Spokane had “one of the best musical seasons” in the city’s history in 1920, according to a story in The Spokesman-Review.
The city’s classical music society sponsored more and better “artistic concerts” than ever, mostly featuring touring musicians. One concert at the Auditorium Theater concluded with five calls for encores.
“The taste for concerts and good music is growing,” said the paper. “People who never thought of going to recitals before are now buying tickets.”
Also, the music teachers of Spokane reported record enrollments.
The city’s classical music organization was called the Spokane Symphony Society, although the city’s homegrown orchestra (an early precursor to today’s Spokane Symphony) had been forced to go on hiatus during World War I and the ensuing Spanish flu epidemic.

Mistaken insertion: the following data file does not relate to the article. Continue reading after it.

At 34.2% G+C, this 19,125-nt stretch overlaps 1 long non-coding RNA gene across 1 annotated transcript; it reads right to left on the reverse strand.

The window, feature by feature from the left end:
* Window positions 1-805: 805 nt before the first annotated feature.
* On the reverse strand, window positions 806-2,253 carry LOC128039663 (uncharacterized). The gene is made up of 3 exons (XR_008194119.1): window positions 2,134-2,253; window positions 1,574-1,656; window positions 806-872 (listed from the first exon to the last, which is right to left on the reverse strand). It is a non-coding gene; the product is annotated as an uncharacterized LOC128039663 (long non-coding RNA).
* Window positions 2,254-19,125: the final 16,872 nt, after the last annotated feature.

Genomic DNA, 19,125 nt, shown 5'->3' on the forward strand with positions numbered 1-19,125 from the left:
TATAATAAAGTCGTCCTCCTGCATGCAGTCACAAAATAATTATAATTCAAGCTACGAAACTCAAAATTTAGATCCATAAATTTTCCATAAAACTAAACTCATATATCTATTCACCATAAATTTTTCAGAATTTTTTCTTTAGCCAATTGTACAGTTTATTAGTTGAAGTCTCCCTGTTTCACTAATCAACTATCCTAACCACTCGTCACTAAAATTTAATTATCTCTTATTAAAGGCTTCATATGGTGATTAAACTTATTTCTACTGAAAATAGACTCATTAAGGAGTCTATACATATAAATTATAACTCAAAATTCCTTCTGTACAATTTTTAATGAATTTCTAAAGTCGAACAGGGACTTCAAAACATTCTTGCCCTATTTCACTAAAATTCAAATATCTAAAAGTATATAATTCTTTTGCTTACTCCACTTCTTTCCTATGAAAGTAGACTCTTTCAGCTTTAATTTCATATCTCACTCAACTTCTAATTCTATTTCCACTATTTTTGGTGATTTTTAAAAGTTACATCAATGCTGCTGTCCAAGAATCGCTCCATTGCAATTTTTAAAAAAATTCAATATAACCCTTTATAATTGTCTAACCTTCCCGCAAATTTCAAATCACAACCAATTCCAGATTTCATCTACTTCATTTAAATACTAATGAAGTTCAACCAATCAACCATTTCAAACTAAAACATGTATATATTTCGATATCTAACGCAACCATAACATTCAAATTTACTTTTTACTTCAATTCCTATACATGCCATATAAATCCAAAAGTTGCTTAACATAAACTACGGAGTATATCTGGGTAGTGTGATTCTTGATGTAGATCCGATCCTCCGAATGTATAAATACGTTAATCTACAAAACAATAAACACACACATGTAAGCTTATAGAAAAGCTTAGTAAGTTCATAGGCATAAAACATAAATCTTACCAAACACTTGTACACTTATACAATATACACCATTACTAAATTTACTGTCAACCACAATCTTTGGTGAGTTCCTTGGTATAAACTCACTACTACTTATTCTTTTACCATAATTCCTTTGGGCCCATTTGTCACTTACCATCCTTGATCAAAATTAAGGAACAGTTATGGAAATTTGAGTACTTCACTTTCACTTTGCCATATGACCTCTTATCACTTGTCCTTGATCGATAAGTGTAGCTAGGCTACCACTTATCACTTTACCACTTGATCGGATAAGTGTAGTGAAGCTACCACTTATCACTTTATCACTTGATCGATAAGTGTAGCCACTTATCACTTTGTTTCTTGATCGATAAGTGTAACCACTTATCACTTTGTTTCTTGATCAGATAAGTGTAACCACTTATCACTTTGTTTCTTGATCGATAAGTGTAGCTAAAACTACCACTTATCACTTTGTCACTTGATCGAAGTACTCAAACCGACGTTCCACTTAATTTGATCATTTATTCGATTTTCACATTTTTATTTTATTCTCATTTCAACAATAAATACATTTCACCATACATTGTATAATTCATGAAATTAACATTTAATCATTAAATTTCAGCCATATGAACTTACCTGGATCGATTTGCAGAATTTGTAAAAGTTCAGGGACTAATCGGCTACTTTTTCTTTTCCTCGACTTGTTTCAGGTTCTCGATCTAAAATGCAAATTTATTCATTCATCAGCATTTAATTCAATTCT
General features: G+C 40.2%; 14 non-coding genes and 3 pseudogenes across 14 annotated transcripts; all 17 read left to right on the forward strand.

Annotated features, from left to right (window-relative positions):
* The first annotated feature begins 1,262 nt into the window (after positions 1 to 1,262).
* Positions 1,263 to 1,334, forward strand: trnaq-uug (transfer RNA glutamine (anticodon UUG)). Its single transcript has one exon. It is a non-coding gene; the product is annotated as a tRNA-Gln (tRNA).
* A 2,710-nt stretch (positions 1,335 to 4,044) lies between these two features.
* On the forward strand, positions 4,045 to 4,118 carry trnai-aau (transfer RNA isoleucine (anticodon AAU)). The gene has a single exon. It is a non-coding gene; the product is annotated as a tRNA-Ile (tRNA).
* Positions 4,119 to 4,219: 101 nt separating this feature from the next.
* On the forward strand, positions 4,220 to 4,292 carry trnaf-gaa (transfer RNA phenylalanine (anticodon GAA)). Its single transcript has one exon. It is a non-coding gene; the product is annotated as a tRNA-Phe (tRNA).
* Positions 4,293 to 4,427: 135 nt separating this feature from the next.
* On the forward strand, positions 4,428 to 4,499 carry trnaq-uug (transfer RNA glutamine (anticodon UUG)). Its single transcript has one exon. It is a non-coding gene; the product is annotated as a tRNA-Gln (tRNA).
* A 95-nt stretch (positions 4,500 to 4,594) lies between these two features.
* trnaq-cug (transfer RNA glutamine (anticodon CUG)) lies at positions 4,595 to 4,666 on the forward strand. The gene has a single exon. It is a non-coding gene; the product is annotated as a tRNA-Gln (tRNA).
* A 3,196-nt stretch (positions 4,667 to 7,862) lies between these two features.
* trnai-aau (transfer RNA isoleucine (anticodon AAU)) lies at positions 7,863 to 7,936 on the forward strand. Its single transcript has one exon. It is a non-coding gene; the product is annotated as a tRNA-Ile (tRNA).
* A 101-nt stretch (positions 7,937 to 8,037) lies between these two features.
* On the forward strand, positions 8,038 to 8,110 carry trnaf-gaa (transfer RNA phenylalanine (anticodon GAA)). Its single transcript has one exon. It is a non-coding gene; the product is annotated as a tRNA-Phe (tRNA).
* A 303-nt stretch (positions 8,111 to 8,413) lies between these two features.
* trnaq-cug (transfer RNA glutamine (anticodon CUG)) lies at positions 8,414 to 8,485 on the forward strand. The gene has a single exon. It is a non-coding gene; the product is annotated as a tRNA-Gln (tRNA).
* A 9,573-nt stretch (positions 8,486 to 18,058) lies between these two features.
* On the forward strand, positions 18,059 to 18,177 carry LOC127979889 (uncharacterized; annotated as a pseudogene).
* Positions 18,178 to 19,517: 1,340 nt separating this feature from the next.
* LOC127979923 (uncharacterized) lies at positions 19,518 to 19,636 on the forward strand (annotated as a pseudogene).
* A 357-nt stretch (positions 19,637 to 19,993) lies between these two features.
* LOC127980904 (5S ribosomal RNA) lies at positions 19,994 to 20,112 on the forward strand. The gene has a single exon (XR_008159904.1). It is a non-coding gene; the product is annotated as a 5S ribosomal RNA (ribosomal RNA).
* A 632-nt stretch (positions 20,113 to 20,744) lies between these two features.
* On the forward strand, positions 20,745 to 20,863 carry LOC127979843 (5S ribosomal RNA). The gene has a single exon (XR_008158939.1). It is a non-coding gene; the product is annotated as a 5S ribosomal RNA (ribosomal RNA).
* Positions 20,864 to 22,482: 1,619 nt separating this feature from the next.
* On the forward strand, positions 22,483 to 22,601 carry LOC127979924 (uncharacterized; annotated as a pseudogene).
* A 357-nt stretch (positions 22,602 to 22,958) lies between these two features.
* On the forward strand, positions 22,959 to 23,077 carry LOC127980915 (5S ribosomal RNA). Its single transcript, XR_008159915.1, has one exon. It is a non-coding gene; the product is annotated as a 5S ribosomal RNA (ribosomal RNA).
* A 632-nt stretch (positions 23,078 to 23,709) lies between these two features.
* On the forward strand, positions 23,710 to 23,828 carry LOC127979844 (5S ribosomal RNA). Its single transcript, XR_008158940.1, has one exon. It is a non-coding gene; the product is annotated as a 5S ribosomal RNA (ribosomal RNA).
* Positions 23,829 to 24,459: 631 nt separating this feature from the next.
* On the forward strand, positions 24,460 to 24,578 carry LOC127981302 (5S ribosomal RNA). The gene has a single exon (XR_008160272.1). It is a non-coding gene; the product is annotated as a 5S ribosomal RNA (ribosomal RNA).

From the news beat: About 600 copies of The Spokesman-Review were bound for Lewiston via the quickest method of all, the airplane.
Pilot Nick Mamer was set to arrive in Lewiston at 7:20 a.m., more than seven hours earlier than the mail train that normally carried the newspaper. Lewiston residents could now read it at the breakfast table.
The paper also intended to initiate air delivery to Walla Walla and Yakima.
The story did note that there are “many obstacles in the way” of air delivery, including the lack of landing fields in all of the cities served by the paper, and the substantial weight of bundles of paper.
Also on this date
(From Associated Press)
1846: New York and Boston were linked by telegraph wires.
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